Right Question Strategy

The Right Question Strategy teaches two  foundational skills:

  • How to formulate questions (taught via our Question Formulation Technique)
  • How to focus on decisions and use specific criteria for accountable decision-making (by using our Framework for Accountable Decision-Making)

Despite their significance, these skills are rarely explicitly taught. We have designed simple methods to help individuals learn them and then teach others.

Learn the Strategy

We currently provide access to the Question Formulation Technique for free. Once, you are a member of the free Educator’s Network, you can gain access to Experiencing the QFT, which provides an overview of that teaching strategy. There are also handouts and other resources available that provide a one – page overview of the strategy.


Materials on our Framework for Accountable Decision-Making are not currently available online. If you are more interested in that work, please contact us.

Share the Strategy

We make our materials on the Question Formulation Technique available via Creative Commons. Therefore, you can share the strategy and materials with others free of charge. When you share the strategy, encourage those you are sharing with to join the Educator’s Network and join the conversation. There is tremendous power in a peer-to-peer network that includes a wide range of educators, parents, community members, and students.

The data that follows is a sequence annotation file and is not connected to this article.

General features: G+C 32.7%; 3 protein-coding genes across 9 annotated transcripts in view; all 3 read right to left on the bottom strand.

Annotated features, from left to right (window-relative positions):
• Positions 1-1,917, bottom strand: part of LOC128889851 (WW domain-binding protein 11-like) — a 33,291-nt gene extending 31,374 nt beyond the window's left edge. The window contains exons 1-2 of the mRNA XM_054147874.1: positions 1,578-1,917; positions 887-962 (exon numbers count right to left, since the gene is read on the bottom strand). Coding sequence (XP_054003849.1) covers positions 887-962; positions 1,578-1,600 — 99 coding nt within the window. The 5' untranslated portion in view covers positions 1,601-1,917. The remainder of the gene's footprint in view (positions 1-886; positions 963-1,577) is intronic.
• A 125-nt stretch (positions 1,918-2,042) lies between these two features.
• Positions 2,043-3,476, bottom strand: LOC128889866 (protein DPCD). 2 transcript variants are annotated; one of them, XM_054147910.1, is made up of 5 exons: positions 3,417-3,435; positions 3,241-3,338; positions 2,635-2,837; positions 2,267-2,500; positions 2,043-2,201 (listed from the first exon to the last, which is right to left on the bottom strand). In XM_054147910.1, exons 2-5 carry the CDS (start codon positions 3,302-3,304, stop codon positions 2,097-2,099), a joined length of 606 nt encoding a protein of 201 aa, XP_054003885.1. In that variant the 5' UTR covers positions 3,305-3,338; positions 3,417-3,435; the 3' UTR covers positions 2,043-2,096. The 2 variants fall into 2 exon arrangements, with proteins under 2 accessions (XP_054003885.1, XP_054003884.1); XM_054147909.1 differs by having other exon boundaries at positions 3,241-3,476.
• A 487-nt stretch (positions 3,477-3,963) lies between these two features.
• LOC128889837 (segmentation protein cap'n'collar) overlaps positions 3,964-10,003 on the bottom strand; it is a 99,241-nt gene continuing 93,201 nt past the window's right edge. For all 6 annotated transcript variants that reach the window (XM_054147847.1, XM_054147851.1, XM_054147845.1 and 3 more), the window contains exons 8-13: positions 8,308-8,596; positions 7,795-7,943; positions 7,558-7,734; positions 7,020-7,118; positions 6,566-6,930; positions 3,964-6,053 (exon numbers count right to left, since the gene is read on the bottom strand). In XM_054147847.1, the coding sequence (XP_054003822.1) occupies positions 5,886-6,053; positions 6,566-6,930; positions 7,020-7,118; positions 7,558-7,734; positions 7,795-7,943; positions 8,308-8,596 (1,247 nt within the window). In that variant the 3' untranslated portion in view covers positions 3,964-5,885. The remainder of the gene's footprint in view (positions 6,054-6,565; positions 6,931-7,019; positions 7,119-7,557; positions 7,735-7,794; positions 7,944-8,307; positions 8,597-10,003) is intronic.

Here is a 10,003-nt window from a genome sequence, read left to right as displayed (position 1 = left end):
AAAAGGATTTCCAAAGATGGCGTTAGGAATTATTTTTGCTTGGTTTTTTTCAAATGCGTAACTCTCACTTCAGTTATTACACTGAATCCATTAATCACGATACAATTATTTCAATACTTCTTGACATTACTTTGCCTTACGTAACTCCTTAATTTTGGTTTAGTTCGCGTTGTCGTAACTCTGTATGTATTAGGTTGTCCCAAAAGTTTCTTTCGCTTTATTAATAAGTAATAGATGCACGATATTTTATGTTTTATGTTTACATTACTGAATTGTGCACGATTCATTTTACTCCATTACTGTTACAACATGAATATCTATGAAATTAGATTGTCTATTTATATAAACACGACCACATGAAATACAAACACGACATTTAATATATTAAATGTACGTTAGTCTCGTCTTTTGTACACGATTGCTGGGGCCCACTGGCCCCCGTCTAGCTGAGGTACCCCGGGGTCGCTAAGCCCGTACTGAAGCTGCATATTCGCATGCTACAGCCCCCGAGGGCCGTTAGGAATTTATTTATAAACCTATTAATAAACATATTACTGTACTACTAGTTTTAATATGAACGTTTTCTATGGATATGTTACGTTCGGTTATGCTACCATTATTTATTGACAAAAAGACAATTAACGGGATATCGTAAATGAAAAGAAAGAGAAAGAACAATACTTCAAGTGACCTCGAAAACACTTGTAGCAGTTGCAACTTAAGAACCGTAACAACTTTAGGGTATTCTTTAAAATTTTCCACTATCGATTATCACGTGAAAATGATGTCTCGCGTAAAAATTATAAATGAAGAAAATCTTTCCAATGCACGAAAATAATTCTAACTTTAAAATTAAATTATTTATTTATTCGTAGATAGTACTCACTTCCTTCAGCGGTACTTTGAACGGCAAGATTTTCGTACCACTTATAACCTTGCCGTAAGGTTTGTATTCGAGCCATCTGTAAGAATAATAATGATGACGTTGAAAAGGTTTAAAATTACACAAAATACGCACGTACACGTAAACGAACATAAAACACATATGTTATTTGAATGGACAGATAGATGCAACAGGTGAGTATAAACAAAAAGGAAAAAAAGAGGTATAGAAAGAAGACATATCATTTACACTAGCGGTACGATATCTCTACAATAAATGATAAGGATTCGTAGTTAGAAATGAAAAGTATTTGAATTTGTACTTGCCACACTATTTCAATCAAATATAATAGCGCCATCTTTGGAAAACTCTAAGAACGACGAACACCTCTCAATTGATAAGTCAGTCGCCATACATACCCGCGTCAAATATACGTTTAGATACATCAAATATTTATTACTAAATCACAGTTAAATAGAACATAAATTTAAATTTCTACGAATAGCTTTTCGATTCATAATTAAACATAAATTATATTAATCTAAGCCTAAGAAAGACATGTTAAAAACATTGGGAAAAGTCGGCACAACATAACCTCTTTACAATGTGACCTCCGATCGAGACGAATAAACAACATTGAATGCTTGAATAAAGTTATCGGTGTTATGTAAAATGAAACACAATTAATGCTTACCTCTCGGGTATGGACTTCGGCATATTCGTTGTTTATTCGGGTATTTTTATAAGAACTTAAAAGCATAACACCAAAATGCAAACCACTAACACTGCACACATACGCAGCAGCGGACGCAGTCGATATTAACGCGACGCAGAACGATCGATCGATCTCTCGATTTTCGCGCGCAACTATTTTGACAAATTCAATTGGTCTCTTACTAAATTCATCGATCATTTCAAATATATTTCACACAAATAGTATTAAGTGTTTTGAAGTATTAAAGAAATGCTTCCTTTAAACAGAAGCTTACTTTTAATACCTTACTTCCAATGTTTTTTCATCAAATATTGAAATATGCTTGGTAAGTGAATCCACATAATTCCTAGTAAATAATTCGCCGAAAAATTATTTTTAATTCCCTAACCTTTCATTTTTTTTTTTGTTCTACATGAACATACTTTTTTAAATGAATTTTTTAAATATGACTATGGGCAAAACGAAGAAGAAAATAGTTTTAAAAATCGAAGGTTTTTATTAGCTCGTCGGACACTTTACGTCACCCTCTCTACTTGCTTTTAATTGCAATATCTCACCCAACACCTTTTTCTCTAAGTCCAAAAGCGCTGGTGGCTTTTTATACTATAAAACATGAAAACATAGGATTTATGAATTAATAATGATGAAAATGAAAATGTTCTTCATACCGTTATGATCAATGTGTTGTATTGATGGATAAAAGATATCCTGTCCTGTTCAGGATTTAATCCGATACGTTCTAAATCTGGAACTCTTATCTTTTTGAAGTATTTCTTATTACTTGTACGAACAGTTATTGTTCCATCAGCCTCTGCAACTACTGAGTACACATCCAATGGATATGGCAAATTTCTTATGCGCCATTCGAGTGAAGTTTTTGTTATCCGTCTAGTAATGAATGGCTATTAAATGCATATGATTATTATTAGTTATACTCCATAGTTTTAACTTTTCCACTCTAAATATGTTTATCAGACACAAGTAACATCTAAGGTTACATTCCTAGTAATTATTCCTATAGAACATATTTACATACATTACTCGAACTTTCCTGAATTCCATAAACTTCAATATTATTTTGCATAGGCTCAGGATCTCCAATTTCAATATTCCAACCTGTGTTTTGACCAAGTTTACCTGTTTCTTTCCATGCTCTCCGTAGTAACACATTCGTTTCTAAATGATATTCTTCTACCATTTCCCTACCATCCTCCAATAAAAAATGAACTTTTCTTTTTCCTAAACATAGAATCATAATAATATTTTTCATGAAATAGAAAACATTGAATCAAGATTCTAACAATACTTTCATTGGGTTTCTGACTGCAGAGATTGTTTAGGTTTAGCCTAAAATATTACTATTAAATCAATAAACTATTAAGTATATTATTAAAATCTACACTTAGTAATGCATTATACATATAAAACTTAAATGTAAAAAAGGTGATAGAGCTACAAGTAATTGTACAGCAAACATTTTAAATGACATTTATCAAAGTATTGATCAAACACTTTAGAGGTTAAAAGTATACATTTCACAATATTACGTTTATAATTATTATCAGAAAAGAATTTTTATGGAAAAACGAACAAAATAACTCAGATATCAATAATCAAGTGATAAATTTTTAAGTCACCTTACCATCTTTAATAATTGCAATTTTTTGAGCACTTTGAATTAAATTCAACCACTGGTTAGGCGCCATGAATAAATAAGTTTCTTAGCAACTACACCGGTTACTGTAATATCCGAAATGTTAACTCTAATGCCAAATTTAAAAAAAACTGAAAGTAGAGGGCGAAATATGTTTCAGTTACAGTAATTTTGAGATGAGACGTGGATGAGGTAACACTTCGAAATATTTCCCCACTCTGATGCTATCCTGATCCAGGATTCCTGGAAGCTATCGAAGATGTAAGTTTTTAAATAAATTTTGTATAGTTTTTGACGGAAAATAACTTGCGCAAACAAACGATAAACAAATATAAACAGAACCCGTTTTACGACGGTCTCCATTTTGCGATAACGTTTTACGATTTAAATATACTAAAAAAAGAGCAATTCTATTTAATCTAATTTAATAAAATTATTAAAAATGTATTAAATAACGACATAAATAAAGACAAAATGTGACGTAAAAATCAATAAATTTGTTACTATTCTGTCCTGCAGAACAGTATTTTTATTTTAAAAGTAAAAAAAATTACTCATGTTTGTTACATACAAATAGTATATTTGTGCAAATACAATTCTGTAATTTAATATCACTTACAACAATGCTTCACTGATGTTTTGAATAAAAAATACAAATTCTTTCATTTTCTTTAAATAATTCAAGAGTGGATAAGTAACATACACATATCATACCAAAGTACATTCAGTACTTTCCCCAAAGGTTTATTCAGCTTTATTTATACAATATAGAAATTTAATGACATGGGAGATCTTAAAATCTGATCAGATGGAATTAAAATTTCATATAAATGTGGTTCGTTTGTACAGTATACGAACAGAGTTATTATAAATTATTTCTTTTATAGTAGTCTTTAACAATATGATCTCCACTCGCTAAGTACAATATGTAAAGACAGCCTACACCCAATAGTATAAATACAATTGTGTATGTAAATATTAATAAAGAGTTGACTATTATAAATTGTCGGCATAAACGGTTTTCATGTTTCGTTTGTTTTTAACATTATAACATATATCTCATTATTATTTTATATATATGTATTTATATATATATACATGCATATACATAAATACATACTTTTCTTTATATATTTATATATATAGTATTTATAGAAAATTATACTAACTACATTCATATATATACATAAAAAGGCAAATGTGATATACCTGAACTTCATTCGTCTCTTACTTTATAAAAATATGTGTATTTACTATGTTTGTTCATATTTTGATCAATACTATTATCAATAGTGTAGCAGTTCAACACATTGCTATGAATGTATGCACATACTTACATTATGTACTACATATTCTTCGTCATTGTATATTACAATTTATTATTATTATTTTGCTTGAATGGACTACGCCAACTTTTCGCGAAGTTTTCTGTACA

We also have seminars where we teach the strategy and, at times, provide webinars or district level professional development trainings.

The Right Question Strategy — in Education and Beyond

The robustness of the Right Question Strategy is demonstrated in how it is used to address such a wide range of challenges in so many communities around the country and the world. Here are just a few examples of what happens when the RQ Strategy is taught to people who have never had the opportunity to learn to ask their own questions and focus on key decisions that affect them.
  • Women in an adult literacy program in New Hampshire learn to advocate for themselves and secure better job training opportunities through their local welfare office.
  • Patients in community health centers in the Bronx and Brooklyn, NY learn to ask questions and participate in decisions made during their encounters with health care providers
  • Immigrant parents in New Mexico begin to ask questions about how to help prevent violence in their children’s schools and eventually organizing into a powerful local force to improve opportunities and outcomes for all children.
  • Sugar cane plantation workers in Hawaii, about to lose the sole source of livelihood, learn to ask questions and participate in decisions about how to use the land for different purposes, supporting small businesses and begin to have a say in decisions about how company-owned housing will be allocated.
  • Residents in a homeless shelter in Louisville,KY, discover the value of having a say in the school assignment process and become effective advocates for their children entering middle schools across the city.
  • Teachers in England tweet about the changes they see in their students. The teachers read an article about the Question Formulation Technique and immediately implemented it in their classrooms and found their students more engaged and stimulated to think in new ways than they had ever seen before.